The other is that Luther and the whole Reformation, even Zwingli, emphasized infant baptism, namely that baptism is the symbol of the prevenient grace of God and not dependent on the subjective reaction. Of course, the subjective reaction of the infants is either not possible or, as Luther and Calvin believed, a Divine miracle.
But that is not decisive. The decisive thing is that God starts, and that before we answer much can happen; that the time difference between the indefinite moment of maturity and the definite moment of baptism doesn’t mean anything in the sight of God. Baptism is the Divine offer of forgiveness, and to this we always can come back. But adult baptism emphasizes the objective participation, the ability of the mature man to decide. Here you have again the difference.
Then a last point: Luther was very much worried, as were the other Reformers, by the way in which these sects isolated themselves and emphasized that they were the true Church, and that each of their members was elected. Such a possibility was completely out of the thinking of the Reformers, and I think in this they were right; psychologically it is well known that the sects of the Reformation period were very much out of love towards anybody who did not belong to the sect, and I believe that some of you probably have had similar experiences even today with sectarian or quasi-sectarian groups. What is most lacking in them is not theological insight, not even insight in their negativities, the love which identifies the negative situation in which we are, with the negative situation of everybody – outside or inside the center.
The final point was the eschatology: the eschatological negation of the state, the revolutionary criticism which we find in the sectarian movements in the Reformation period, either more passive or more active, were negated by the Reformers by their eschatology, namely the eschatology of the coming kingdom of God, from a vertical line – nothing to do with the horizontal line, which is, so to speak, given to the devil anyhow. Luther always spoke of the beloved last day, and he was longing for it, in order to be liberated – not so much as Melanchthon, from the “wrath of the theologians,” but from the power-play which was at that time not much nicer than it is today.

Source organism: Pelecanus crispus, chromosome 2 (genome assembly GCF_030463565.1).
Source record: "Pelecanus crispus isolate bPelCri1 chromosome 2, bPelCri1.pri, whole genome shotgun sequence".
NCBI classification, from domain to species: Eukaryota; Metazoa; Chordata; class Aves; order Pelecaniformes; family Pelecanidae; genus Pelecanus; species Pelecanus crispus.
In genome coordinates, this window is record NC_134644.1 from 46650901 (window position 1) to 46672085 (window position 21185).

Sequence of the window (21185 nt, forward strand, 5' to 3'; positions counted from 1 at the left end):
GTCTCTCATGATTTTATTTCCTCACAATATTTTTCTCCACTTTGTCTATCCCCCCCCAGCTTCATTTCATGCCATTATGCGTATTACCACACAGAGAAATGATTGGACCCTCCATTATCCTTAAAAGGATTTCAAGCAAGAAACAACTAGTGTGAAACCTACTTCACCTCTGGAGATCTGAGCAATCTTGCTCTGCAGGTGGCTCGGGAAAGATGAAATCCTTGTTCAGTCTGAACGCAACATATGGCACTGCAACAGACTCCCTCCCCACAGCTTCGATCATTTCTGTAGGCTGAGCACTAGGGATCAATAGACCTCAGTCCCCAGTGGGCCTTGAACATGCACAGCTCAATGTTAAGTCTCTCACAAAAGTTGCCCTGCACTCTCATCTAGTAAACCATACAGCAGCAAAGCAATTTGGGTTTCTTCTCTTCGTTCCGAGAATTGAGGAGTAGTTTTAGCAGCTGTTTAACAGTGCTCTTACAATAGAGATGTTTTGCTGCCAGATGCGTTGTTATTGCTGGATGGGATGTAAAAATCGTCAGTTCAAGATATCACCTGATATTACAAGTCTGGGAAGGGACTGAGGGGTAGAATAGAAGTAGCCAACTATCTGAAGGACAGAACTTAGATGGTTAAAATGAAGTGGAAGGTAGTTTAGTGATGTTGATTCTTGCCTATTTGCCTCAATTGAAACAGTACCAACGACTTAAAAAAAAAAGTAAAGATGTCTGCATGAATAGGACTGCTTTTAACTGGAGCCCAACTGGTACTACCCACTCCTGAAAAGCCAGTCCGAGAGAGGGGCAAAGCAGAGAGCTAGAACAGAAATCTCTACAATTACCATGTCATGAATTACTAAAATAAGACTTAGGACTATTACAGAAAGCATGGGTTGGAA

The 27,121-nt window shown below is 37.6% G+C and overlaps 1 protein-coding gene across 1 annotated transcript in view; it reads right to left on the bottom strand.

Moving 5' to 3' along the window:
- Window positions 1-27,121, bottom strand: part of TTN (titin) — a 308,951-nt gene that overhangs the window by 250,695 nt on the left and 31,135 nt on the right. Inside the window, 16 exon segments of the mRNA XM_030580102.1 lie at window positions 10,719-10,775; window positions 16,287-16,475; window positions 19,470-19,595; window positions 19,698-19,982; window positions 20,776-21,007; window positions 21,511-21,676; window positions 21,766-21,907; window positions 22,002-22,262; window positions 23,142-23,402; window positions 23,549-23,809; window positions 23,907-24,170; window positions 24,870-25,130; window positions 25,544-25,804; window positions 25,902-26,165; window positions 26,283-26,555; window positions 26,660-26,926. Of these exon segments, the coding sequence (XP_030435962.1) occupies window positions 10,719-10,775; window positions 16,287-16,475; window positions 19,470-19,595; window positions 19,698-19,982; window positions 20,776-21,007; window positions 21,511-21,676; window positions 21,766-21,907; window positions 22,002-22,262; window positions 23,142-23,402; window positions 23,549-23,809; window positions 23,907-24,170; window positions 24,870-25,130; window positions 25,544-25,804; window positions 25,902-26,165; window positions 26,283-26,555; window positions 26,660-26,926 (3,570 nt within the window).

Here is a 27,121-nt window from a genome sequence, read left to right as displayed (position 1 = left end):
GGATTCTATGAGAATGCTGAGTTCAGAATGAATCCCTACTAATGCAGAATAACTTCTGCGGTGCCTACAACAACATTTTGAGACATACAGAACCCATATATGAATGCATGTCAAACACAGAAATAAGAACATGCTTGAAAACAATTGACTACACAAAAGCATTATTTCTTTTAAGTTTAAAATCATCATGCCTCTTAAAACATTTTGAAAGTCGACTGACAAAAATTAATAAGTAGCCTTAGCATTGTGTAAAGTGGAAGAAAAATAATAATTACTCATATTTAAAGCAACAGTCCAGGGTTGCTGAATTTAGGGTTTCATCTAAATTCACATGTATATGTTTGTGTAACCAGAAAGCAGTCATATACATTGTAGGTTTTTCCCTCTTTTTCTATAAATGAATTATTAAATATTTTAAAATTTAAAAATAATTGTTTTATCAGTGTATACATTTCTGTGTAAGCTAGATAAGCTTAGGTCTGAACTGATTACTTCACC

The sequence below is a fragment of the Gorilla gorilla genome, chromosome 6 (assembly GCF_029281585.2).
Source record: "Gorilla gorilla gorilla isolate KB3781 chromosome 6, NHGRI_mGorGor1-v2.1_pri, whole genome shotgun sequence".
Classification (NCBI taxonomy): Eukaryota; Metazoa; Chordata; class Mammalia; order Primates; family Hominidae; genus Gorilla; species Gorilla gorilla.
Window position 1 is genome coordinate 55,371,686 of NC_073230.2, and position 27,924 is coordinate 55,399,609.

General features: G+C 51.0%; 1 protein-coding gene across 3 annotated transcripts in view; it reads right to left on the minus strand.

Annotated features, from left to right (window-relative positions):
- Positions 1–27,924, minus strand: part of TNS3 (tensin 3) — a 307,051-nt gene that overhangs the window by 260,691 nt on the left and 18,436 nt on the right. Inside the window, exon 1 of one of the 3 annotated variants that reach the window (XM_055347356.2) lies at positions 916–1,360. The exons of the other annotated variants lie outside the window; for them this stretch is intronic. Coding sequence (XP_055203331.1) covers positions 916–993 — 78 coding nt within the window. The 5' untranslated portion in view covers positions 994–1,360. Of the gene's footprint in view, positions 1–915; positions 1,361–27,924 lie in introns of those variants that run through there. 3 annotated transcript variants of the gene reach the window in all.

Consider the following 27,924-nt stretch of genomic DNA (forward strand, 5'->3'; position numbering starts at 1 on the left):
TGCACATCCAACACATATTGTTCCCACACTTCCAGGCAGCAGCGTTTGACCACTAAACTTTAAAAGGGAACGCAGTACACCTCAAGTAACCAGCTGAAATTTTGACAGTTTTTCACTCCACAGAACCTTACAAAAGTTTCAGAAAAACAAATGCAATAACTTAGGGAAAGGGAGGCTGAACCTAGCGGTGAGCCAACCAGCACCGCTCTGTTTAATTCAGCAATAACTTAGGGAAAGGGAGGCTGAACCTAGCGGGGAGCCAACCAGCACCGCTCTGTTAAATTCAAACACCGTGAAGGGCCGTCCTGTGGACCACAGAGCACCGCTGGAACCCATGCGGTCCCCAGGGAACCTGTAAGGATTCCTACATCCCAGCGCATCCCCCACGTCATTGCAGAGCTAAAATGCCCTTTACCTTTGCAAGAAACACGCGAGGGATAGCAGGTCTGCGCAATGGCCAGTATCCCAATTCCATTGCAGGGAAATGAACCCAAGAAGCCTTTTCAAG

So it was another mood, and again this mood is so visible in the present status of things in Europe and here. Here under the strong influence of the Evangelical Radicalist movements we have the tendency to transform reality. In Europe we have, especially today after the two World Wars, the eschatological feeling, the desire for and the vision of the end in a very realistic sense, and the resignation of the Christians with respect to the power-plays. Now all such things – I must emphasize again – are exaggerations, typical structures, and no typical structure is ever empirically real; everything empirically real is an approximation to a type. But I would say, after my double experience in Europe and here, that it is very visible that European Christianity is dependent on the Reformation especially, and the American more on the experiences of Evangelical Radicalism, especially in this political point of view.